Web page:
Big Breasts & Wide Hips

Big Breasts & Wide Hips

A Novel

Book - 2004
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In a country where men dominate, this epic novel is first and foremost about women. As the title implies, the female body serves as the book's most important image and metaphor. The protagonist, Mother, is born in 1900. Married at 17 into the Shangguan family, she has nine children, only one of whom is a boy, the narrator of the book, a spoiled and ineffectual child who stands in stark contrast to his eight strong and forceful female siblings. Mother, a survivor, is the quintessential strong woman, who risks her life to save the lives of several of her children and grandchildren. The writing is full of life-picturesque, bawdy, shocking, imaginative. Each of the seven chapters represents a different time period, from the end of the Qing dynasty up through the Japanese invasion in the 1930s, the civil war, the Cultural Revolution, and the post-Mao years. In sum, this stunning novel is Mo Yan's searing vision of 20th-century China.
Publisher: New York : Arcade Pub., c2004
Edition: 1st English-language ed
ISBN: 9781559706728
1559706724
Branch Call Number: F Mo
Additional Contributors: Goldblatt, Howard 1939-

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CASSIE ERIN MAUL
Sep 18, 2018

This book is an incredibly realistic tale of what I imagine it would have been like to live in China during those decades of unrest. Being a woman was much more difficult back then, as proved in the second chapter with Mother's feet being bound and then her decline in status in her family because she couldn't produce a son.

The strength and power of a woman is fully explored in this novel, whether it be through a third-person narrative or the perspective of Jintong, the only son of Mother. And while the females represented were all so strong, the men were shown to be weak to a fault in some way or another, including Jintong. Yes, the women had their weaknesses, but they also had something powerful in themselves that Jintong, Speechless Sun, and the other men just didn't have.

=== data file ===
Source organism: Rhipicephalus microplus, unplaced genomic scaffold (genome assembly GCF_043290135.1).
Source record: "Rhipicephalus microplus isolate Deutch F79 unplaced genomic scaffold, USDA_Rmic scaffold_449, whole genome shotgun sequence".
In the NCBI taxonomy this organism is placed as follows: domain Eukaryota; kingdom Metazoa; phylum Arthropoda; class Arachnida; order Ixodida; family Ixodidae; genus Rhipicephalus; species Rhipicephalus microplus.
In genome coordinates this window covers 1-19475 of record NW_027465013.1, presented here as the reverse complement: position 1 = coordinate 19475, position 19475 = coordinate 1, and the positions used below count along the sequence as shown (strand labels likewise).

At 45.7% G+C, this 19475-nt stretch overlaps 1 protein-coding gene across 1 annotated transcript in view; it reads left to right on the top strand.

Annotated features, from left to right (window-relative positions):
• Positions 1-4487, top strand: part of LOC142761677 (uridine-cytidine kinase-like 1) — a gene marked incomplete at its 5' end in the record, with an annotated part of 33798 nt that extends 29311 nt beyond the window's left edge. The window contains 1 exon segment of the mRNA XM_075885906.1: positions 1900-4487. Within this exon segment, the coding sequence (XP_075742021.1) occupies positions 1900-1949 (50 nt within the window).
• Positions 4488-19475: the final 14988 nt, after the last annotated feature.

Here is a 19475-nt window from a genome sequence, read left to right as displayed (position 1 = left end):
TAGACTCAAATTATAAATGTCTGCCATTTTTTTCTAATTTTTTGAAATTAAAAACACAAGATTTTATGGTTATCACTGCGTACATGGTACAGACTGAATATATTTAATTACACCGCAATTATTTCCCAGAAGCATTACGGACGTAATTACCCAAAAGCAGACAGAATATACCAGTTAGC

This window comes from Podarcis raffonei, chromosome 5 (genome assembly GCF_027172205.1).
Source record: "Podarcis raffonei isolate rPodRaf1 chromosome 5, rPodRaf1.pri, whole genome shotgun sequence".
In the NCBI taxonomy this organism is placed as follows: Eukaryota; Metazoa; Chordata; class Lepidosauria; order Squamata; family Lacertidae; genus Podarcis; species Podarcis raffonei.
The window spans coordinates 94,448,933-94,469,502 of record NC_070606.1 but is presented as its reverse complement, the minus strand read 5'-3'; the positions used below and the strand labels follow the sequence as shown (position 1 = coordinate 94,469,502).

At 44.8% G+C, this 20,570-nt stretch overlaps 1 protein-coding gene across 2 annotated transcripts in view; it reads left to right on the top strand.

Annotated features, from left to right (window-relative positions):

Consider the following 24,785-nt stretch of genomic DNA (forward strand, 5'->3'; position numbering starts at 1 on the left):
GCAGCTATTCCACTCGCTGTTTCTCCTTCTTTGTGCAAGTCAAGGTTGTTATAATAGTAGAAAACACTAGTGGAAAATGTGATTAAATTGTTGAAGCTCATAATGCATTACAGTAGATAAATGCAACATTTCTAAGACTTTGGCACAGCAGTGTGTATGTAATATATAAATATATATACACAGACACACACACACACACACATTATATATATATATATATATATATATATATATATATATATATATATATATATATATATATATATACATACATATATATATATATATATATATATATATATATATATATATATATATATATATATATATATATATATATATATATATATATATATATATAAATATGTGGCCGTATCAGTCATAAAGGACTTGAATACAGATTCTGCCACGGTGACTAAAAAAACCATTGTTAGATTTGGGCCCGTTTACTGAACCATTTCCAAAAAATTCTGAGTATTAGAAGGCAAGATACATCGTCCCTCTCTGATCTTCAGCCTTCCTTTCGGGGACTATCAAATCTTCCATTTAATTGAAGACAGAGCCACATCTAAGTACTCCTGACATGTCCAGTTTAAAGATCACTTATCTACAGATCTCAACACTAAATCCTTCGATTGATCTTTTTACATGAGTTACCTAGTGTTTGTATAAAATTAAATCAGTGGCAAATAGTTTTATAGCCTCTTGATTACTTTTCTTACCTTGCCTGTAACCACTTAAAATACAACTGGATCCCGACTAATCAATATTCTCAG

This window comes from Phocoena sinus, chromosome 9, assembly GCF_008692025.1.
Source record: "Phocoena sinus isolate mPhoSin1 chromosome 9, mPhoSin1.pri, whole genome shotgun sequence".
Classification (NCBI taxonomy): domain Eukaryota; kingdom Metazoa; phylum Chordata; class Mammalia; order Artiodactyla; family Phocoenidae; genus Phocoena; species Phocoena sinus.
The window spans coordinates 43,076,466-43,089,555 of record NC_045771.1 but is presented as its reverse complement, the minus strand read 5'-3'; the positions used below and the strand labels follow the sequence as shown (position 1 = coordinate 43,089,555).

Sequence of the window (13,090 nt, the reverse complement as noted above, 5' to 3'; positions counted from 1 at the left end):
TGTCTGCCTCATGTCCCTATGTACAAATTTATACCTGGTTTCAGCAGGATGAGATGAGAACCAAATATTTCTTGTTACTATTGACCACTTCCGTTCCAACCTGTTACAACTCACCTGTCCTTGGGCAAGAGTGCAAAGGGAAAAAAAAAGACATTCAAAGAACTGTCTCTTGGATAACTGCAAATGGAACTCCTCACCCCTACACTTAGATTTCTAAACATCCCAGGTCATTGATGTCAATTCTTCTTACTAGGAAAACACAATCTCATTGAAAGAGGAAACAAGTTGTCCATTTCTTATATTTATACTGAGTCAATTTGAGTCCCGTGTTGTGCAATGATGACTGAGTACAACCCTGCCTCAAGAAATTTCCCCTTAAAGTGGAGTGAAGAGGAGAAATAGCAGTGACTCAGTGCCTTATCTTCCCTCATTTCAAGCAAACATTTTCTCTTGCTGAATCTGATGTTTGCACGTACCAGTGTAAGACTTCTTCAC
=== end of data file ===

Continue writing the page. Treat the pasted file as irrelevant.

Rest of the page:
The first six chapters were incredible, taking a trip through time from 1900 to the middle of the century. The description was solid and the writing grand. However, the seventh chapter seemed out of place, which might have been intentional seeing as how fifteen years elapsed between the end of chapter six and the beginning of chapter seven. Everything just seemed unusual toward the end, and it was actually painful to see how weak Jintong really turned out to be.

This book was a good read, with interesting characters, and the tangled mess of the relationships in the family is very realistic, complicated and intense. If you're interested in historical fiction, this book is definitely for you, especially if you lean toward Asian historical fiction. The ending is weak, in my opinion, but it might entice other readers with its warmth.

This book is definitely not for children in any way, shape, or form, with graphic depictions of birth starting in the very first chapter. Romance begins in the second chapter, and it doesn't end there. Realistic relationships, consensual and non-consensual, are covered in the pages of this work, offering a glimpse into the harshness that life can take on. If you're mature enough to handle graphic, sometimes disturbing, subject matter and enjoy history, this is a good book for you.

m
mkince
Oct 19, 2014

This book is fantastic, in the true sense of the word. What an adventure and a trip!

It is similar to Pearl Buck's, The Good Earth. Disaster and hardship is followed by very brief joys in Chinas history.

r
Ron@Ottawa
Dec 03, 2012

This 15-year old novel by Mo Yan, the first Chinese writer to win a Nobel Literature Prize, is one thick novel which tells a story that span 3 generations. English translation is excellent. An great read for open-minded readers who are not intimidated by the great number of key characters in the book. Off these characters, women prevail over men.

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